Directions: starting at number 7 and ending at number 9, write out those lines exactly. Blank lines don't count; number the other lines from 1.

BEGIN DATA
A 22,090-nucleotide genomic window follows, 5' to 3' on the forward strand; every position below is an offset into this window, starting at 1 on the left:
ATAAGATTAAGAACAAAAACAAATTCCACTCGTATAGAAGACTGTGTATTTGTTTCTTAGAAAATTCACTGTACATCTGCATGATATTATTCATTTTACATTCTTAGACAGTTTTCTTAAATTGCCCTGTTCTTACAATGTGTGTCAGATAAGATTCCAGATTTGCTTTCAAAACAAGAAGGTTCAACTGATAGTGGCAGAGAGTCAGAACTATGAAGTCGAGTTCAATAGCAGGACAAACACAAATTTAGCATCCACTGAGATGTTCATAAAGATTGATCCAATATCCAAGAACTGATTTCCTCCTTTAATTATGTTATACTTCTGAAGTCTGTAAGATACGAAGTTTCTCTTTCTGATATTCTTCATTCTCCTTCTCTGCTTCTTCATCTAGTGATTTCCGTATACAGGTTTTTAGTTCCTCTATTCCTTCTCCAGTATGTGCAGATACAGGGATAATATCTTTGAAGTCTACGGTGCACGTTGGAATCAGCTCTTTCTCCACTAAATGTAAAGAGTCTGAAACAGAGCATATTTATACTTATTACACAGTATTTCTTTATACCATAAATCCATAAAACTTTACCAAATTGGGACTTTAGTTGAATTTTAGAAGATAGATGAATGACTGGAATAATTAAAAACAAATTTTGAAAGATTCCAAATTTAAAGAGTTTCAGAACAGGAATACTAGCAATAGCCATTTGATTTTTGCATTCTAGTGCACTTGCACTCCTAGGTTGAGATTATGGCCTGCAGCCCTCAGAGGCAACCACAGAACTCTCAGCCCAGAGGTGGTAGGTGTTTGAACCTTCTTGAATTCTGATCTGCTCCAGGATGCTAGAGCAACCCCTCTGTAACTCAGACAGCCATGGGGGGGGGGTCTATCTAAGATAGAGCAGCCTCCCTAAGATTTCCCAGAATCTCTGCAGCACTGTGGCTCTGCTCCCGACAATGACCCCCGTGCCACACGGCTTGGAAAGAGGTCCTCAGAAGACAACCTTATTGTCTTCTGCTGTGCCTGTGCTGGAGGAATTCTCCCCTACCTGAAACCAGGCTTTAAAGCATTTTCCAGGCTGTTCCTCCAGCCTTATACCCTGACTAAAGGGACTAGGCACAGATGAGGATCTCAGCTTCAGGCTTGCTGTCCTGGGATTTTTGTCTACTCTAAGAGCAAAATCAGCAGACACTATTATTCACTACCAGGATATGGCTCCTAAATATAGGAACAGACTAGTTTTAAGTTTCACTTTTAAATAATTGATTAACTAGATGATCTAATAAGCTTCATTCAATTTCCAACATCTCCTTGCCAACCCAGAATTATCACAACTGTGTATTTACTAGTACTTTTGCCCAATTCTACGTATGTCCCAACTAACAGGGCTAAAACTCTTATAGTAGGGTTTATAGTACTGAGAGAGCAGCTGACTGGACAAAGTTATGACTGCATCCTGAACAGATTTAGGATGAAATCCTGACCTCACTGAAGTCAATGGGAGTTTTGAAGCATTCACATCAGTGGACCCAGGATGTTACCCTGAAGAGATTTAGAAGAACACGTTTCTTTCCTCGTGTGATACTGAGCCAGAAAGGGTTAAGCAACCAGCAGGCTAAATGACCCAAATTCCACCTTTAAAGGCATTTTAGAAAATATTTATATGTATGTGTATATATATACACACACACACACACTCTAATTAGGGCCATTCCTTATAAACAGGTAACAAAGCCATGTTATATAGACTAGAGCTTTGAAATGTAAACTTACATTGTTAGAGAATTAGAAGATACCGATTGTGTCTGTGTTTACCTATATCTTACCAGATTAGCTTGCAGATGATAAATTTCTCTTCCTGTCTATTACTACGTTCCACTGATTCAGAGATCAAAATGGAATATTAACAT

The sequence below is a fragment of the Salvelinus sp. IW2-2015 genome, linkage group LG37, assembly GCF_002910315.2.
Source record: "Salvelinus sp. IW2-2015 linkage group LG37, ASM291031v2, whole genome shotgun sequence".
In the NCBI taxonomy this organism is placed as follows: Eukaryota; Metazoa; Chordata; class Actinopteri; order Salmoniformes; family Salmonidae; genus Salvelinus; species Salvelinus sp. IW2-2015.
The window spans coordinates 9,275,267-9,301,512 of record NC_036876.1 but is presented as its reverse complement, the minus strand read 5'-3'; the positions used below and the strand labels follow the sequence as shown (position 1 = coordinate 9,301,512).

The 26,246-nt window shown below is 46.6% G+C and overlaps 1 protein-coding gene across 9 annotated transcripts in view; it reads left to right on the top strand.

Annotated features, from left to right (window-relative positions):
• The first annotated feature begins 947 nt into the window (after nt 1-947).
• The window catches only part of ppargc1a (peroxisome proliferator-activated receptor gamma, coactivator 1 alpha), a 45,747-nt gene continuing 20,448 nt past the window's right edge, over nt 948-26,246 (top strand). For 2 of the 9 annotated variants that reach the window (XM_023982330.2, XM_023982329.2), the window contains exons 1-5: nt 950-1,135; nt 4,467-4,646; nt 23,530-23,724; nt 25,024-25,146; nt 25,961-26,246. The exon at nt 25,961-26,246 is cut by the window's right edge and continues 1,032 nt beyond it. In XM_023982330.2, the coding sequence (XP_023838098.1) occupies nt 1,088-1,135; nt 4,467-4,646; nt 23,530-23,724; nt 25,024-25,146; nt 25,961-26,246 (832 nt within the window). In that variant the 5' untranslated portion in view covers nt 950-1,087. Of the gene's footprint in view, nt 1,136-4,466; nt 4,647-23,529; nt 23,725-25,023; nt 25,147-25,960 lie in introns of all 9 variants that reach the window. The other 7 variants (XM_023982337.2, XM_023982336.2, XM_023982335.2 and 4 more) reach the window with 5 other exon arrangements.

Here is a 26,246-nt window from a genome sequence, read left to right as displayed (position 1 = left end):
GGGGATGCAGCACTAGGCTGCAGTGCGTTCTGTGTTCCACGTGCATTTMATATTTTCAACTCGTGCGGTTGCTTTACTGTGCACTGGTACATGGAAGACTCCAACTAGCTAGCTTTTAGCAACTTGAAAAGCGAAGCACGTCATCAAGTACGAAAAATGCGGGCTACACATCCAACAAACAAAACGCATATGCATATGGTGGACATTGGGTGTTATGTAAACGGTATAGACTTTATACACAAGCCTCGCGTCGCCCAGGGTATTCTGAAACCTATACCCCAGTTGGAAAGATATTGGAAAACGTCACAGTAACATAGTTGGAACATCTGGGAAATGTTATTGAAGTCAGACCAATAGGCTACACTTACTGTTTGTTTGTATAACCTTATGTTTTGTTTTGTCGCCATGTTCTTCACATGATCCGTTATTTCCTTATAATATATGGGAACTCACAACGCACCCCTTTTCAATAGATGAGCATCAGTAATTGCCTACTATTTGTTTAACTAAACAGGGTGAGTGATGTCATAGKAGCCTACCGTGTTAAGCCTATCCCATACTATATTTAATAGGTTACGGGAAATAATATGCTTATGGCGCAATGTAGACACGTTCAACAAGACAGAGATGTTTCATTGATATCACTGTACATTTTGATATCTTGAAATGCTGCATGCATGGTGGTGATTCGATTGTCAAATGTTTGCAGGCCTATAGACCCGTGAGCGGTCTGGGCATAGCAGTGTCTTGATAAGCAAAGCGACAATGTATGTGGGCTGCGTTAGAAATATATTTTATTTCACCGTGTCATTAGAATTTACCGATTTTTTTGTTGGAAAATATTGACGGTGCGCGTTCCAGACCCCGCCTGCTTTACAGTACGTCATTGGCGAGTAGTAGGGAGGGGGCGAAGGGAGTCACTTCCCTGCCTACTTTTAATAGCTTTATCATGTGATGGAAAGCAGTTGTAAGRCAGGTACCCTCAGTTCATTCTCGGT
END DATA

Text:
The 26,246-nt window shown below is 46.6% G+C and overlaps 1 protein-coding gene across 9 annotated transcripts in view; it reads left to right on the top strand.

Annotated features, from left to right (window-relative positions):
• The first annotated feature begins 947 nt into the window (after nt 1-947).